During the recent celebration of Ronald Reagan’s centenary we have seen a renewed blossoming of the rights obsession with our 40th president and the so-called “Reagan Revolution.” Like him or not, Reagan is undoubtedly one of our more fascinating presidents. The reason, I suspect, is that he was a real person, full of contradictions but possessing a true and deeply felt personal vision for our country. This stands in opposition to the current fashion of politicians who come to office with often no personal accomplishments in the world and have to write books to create a “story” that allows the public and the media to begin to put them into focus (with the help of advisors, ghost writers and public relations specialist). You saw this with the President and you can see it happening right now with Senator Scott Brown. Reagan was a man who needed no book; he had a long and varied career that took him thru a number of jobs and careers that prepared him for the presidency on many levels.
Along with the contradictions of the man himself, the contradictions of Reagan revolution and the revitalization of the American economy under this president in the 1980’s require us to address the other side of this success story. During the Reagan administration we begin to see the establishment of the American plutocracy, the stagnation (at least) of the middle class, wholesale union busting, the growth of corporate influence, uncontrolled defense spending and unrestrained deficit spending (any of this sounding familiar).
David Stockman, who was a primary architect of Reagan’s economic policy, argued in cabinet meetings at the time that President Reagan needed to seriously address spending (entitlements & defense) if he was going to cut taxes, but he never really did this (FYI, all American’s should be required to read David Stockman’s article “Four Deformations of the Apocalypse” from the NYT 7/31/2010). Reagan’s desire to bring Russia to its knees was the prime motivation behind the uncontrolled and unmonitored corporate welfare that we call defense spending and the deficits roared out of control (again, any of this sounding familiar).
As a CPA who lives and breathes business on a daily basis I get Reagan’s support of business as the lifeblood of America, I think the business of America is probably business. I also understand the concern over intrusive and incompetent government regulations and taxation, but that is not a recipe for free and unregulated markets and corporate domination of the American landscape. One has to be clear in understanding that capitalism, at its core, is ruthless, hence the phrase “it’s only business” can be used when eviscerating a rival. Conversely some of our most ruthless capitalist have also become great philanthropist; witness the Rockefellers’, Bill Gates, Ronald Perelman or Warren Buffet. It is balance of these 2 elements and the energy from this dialectic is part of the very fabric of our country.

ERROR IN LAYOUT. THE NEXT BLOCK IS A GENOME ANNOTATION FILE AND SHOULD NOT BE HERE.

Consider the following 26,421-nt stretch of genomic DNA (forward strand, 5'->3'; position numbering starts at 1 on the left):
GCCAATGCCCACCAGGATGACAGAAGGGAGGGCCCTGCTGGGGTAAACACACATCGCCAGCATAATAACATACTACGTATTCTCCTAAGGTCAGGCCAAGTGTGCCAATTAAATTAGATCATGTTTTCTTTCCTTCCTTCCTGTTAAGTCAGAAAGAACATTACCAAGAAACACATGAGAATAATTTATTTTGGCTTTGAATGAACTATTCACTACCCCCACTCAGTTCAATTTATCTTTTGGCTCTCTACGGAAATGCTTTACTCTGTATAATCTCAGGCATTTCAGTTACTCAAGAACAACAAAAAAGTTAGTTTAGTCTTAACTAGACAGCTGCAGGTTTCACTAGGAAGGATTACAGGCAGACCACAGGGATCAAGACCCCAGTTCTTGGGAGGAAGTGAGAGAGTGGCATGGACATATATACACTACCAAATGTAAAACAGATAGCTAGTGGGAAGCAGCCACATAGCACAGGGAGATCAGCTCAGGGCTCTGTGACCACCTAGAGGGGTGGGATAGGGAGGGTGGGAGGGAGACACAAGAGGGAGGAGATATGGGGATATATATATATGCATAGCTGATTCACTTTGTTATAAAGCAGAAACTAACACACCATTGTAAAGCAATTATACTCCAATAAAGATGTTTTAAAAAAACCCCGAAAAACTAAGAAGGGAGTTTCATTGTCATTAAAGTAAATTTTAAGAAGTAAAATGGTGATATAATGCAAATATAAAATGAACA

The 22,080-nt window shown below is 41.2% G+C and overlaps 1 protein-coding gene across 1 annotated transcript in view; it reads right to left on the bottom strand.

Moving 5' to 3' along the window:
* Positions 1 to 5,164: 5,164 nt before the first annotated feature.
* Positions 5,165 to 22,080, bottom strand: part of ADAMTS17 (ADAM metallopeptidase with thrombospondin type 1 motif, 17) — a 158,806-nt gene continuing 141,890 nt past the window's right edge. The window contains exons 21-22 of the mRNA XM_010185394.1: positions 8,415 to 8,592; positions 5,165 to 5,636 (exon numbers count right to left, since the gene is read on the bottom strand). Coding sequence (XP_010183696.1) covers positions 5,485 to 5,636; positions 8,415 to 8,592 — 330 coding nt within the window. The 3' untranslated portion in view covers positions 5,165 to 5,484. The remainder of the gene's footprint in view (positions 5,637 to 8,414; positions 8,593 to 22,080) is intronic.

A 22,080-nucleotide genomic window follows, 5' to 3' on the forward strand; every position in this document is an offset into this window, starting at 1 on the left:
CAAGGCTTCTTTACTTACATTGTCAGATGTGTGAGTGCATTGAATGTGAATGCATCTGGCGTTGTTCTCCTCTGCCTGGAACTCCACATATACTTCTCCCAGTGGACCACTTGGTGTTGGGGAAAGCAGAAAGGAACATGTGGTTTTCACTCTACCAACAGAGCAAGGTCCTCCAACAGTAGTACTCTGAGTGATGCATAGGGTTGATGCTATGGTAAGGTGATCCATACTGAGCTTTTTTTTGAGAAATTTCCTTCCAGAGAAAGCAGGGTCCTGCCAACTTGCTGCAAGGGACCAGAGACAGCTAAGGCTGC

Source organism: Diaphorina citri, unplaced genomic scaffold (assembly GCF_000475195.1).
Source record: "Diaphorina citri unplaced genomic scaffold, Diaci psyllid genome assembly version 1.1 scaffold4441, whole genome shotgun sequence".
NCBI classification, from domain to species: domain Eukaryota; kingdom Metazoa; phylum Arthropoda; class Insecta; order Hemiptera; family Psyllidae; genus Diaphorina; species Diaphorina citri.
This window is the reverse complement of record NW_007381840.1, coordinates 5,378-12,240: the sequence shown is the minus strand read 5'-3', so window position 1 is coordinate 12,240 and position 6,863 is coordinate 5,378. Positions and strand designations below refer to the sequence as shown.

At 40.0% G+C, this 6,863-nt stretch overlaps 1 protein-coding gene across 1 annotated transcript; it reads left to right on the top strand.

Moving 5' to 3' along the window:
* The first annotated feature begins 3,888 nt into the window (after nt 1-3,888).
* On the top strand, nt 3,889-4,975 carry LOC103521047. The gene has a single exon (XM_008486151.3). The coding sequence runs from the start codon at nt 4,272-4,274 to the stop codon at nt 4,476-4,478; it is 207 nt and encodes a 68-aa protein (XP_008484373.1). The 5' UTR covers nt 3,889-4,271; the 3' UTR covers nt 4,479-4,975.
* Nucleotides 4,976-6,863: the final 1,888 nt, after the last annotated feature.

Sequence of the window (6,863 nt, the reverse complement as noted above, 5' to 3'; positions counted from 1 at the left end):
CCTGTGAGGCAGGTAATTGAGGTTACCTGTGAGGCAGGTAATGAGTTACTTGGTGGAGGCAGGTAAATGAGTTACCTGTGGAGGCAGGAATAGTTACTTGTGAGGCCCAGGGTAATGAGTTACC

The question for the American people is simple; can we have a vibrant free enterprise culture and strong capitalism yet still have a humane society that cares for their underprivileged citizens and children (what is another time and place we might have called “Christian values”)?
I believe Government has a vital and necessary role in acting as a bulwark from the excesses of unbridled capitalism but conversely we cannot create a welfare state that disconnects its constituents from responsible citizenship. Thru uncontrolled (and not to mention unpaid for) entitlements we run the risk of createing a sub-class of citizens who are essentially have no incentive for self-betterment or personal responsibility.
This is ground zero in the debate between left and right, liberal vs. conservative; the proper role and size of government. This clash was certainly evident during the Reagan years, and continues unabated today, but I am not sure that this is an unconquerable divide. If we had courageous and intelligent leadership and could get corporate and union influence minimized we might be able to come to some agreement on these matters.